People have said a lot of good things about my record, so I guess there’s something to it. I mean, I watch Dr. Phil everyday for my ego: “At least I’m not that crazy! Or, at least my mom’s not that crazy! Or, at least my husband’s not that much of an asshole!” And I mean, my record is autobiographical. I have literally lived every minute on it. For me I think that’s just what I do well. I struggle. Maybe I’m supposed to? Those are the stories I like to tell and connect to. To the point where on Brandy Clark’s record—which is amazing—there’s a song on there called “The Day I Got Divorced” that was actually inspired by my divorce. The day I got divorced. I went from the courthouse to my friend’s writing room and tell about it like, “I got divorced today! Yay!” It was in the papers. So he wrote with Brandy the next day, and was goin’ on about me, and how hillbilly I am. “She got divorced from him, came here and wrote a song!” They wrote “The Day I Got Divorced” that day. My life is crappy enough to make it onto someone’s record!
Imagine, Dr. Phil doing some good. Your work is really quietly political. You’re not really waving banners or standing on a soapbox, you’re just showing what real life is like growing up somewhere where everyone’s broke, and the only place you can work is Walmart, and your friends are dying. I think a lot of people can relate to that. It hits home, you know? I grew up in a town with 800 people. A couple of us made it out, and I guess it’s our job to tell the story.
That’s it. I always felt like that was my job, to talk about it. I try to just talk about it in the most real way that I can. With no bullshit and no stereotyping and no making fun. I just try to paint a picture of what it really looks like. We didn’t even have a Walmart!
Ours was a half-hour away.
Ours was too! Thirty minutes to the closest one.
That’s when you know you’re out there—when you have to plan to go to Walmart.
It’s an all-day thing! I mean, my parents shop at this grocery store where everything they buy is toxic waste. It’s as generic as it can get. I don’t like it! I want them to have a Whole Foods, or at least a whole banana—not space plants thrown in the indoor banana lab, incorporated. They don’t have it! To go to Walmart, it’s getting up early, it takes all day.
Not everyone has that kind of time or resources. It's part of a reality that doesn't get a ton of air time, which is why I think your music strikes such a chord. A lot of people that can’t really relate to red solo cups all the time.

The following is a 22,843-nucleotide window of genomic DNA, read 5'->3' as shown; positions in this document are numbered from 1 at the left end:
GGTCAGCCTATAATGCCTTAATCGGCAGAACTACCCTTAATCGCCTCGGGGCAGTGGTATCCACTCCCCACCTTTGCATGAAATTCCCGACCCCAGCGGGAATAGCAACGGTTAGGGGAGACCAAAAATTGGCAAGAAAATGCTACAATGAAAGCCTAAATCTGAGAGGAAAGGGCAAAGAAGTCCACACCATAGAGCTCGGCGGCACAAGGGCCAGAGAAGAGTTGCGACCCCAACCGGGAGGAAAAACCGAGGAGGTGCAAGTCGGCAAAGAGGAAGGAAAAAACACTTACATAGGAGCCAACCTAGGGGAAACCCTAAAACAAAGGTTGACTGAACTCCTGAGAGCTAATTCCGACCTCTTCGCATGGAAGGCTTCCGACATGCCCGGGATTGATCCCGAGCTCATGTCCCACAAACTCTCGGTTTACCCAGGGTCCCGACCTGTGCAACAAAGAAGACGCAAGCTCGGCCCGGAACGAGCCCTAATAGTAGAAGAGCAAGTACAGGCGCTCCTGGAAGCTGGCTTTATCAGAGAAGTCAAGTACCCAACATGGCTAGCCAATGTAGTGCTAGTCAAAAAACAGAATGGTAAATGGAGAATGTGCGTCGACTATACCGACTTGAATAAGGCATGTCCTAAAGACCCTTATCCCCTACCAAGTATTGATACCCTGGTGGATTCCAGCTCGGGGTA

Know what my mama did with red solo cups? She re-washed ‘em. We drank out of ‘em one hundred times, until they cracked. I’m not kidding. She still doesn’t throw them away, to this day. She will wash a red solo cup until it breaks.
If that’s not a metaphor, I don’t know what is.
I know! You don’t waste anything, because you don’t know when you’re gonna get something else.
Your song “Pain Pills” is especially grim. I’ve read other interviews where you mention the inspiration for it—about how you realized that these funerals kept happening, that you kept having to put on your black dress. The pain pill epidemic is decimating these rural Appalachian communities, and we don’t really hear about it.
Apparently there’s this huge wave of addiction in the Mormon community, too—I saw a documentary about it. People who have never so much as drank a cup of coffee, because they don’t drink caffeine, and will go and have surgery, which is how it started where I’m from. Coal miners would get injured on the job, have a knee surgery, and the doctor would say, “Here, this is a vial of heroin, and here’s a prescription for you to get re-filled 79 times.” They don’t know what they’re putting in their bodies! I mean, they have no idea. Kids get hooked on them now because it’s a thing now. I think it started in Arkansas. It’s mainstream because parents have it, they hear about it at school, and they wanna do some! When a kid gets his wisdom teeth out he’ll probably get some. I don’t think people are educated enough to hide their pills. Same thing is happening with these Mormon women, they have a backache, go in, here ya go! Next thing you know, they’re homeless hookers. A woman who had never so much as drank a cup of coffee is now a hooker because she walked into a doctor’s office. That’s effed up. And something’s gotta change. It’s heartbreaking.
If you had all the power in the world, how would you fix that?
Pot! Legal. Make it legal now. Get it everywhere. Put it in dispensers. My mom’s gonna kill me for revealing this, but I’m going to. My grandma just turned 90, and she has dementia. We lost her a long time ago; she’s had dementia for probably ten or twelve years now. She’s the sweetest, she’s like our baby. My mom and her sisters take care of her, and she got to where she didn’t wanna eat anything; she just lost interest in eating. As a last resort, before they put her on the feeding tube, there was a doctor in our hometown who had this experimental medical cannabis thing which was liquid-based. He gave it to her and she started eating everything in sight. She’s gained, like, fifteen pounds. She’s happy, she’s chilled out. She lets us comb her hair. She doesn’t fight as much when they try to get her dressed. I mean, c’mon. I feel like it’s gonna be the tipping point in the evolution of the human race. It’s just this miracle. And I don’t hardly ever smoke weed, but I’m all for the legal pot. I think that’s the solution to the pill problem.